Sunday, August 08, 2010

Understanding Inflation and "Deflation"

8 August 2010

If you at all follow Austrian economics and the role of money supply in inflation and deflation, you will know that we are not now, nor have we ever recently been, "at risk of deflation."

However, if this topic continues to confuse you, just read what Peter Boockvaar has to say. Then you will understand:

"With Treasury bond yields at or near historically low levels on one hand but with commodity prices near 8 month highs, and with the personal feeling that outside of a home, a computer and a flat screen tv, the cost of living seems to only go higher on the other hand, here is another perspective on the inflation/deflation debate. Since June 1981 when (Paul) Volker started to lower interest rates from 20% as high inflation rates started to fall, the absolute level of CPI rose 142% to the high in July '08 (90.5 to 217). Deflation is defined as a decrease in the general price level of goods and services but to quantify the current fall in prices, the CPI has fallen just 1% from its all time high. This tiny price move, notwithstanding we are still near an all time high in the daily cost of living, has led to talk that the Fed needs to do more to avoid deflation at all costs and thus create inflation via more QE (that is, "quantitative easing," or purchasing US treasury bonds with money printed out of thin air by the Federal Reserve, a practice which expands the "money supply" without adding to the wealth of the nation). An example, oil goes from $50 to $85 in one year and the next year falls 1% to $84.15 and we're told there is deflation and deflation is bad.

"The view is that with excess capacity and a lack of demand combining for softer prices, we must have even lower interest rates to spur more borrowing and thus more economic activity to increase demand and thus reduce the large output gap. Think about this, policy makers think we should raise the cost of goods and services in order to cure a lack of demand. The law of supply and demand says lower demand must be met by lower prices in order to get to the proper equilibrium. What the Fed really wants to do is create inflation in order not to deal with an over-leveraged economy in the most responsible way, either paying debt off or writing it down. They want us to pay off the debts with inflation. Inflation is a hidden tax on every single one of us and thus the corollary of deflation is a tax cut. Inflation is good for those who are highly indebted as those debts get paid back with inflated money while deflation or flat prices are good for those who save and have little debt and vice versa.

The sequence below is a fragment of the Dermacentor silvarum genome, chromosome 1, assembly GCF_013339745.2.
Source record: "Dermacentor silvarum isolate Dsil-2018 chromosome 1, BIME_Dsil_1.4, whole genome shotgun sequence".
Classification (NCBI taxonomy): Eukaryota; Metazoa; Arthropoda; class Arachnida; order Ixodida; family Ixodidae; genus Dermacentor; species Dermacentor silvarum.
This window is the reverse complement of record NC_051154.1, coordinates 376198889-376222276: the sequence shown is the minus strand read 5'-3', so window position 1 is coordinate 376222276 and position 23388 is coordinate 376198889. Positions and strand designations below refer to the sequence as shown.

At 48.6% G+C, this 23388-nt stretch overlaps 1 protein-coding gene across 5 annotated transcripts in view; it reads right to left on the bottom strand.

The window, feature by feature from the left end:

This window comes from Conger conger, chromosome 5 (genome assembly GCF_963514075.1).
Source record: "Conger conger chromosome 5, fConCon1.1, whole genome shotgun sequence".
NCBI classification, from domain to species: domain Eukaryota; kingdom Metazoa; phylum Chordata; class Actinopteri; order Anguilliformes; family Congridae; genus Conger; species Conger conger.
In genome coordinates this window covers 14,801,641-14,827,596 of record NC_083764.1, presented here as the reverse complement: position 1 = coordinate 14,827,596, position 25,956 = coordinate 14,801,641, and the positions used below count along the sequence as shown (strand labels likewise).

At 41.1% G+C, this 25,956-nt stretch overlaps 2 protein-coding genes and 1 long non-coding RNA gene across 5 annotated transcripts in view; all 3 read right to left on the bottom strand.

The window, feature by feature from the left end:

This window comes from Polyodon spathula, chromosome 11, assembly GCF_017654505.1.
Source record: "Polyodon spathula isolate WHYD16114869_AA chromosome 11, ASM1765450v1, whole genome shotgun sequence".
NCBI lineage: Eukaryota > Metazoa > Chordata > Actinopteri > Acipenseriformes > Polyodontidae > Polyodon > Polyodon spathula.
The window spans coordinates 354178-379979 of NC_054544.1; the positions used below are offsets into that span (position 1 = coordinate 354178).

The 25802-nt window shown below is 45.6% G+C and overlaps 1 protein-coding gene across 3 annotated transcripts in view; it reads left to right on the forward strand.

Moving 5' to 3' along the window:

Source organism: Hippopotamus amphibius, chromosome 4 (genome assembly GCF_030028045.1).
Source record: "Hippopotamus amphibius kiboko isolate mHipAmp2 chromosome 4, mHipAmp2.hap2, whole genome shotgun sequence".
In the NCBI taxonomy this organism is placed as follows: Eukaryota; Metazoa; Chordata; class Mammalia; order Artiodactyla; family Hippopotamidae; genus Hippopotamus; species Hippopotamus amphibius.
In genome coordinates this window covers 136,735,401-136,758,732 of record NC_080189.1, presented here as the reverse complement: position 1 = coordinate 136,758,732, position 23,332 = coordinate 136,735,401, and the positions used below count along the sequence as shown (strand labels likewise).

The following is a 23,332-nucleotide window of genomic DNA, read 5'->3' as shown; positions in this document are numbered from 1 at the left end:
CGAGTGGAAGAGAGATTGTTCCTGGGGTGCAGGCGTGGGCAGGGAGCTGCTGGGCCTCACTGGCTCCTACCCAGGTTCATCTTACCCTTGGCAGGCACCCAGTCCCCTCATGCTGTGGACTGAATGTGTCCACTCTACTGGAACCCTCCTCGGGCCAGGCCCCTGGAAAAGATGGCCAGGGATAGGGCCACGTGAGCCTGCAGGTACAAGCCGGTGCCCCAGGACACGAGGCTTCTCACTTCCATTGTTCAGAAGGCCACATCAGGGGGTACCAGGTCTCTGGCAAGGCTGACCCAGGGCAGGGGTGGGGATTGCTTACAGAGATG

"In the state of deleveraging the US is in where the low cost of money doesn't matter much to an individual or a business in making spending and investment decisions, artificially low rates mostly spur just refinancing and higher commodity prices. While maybe or maybe not higher commodity prices make their way into government consumer price statistics, the commodity inflation is still there and has to be eaten by someone. Food for thought.

"CPI price level since June 1981."

Peter Boockvaar is the Equity Strategist at Miller Tabak + Co., LLC., in addition to his role as a salestrader on the equity desk. He is often seen on Bloomberg TV, CNBC, and Fox Business and is frequently quoted on Reuters, Dow Jones Newswires, Wall Street Journal, and The Associated Press. He joined Miller Tabak + Co., LLC in 1994 after working in the corporate bond research department at Donaldson, Lufkin and Jenrette. He is on the Board of Directors of Ameritrans Capital Corporation, a publicly traded Business Development Company. He is also president of OCLI, LLC and OCLI2, LLC, farmland real estate investment funds. Mr. Boockvar graduated Magna Cum Laude with a B.B.A. in Finance from George Washington University.

NOTE: If you want to "invest in inflation," you can, thanks to Nassim Nicholas Taleb and his colleagues. Universa Investments L.P. is forming a hedge fund positioned to profit through expected hyperinflation. Well, I don't think that's coming tomorrow. But it's a far greater risk than deflation, that's for sure!

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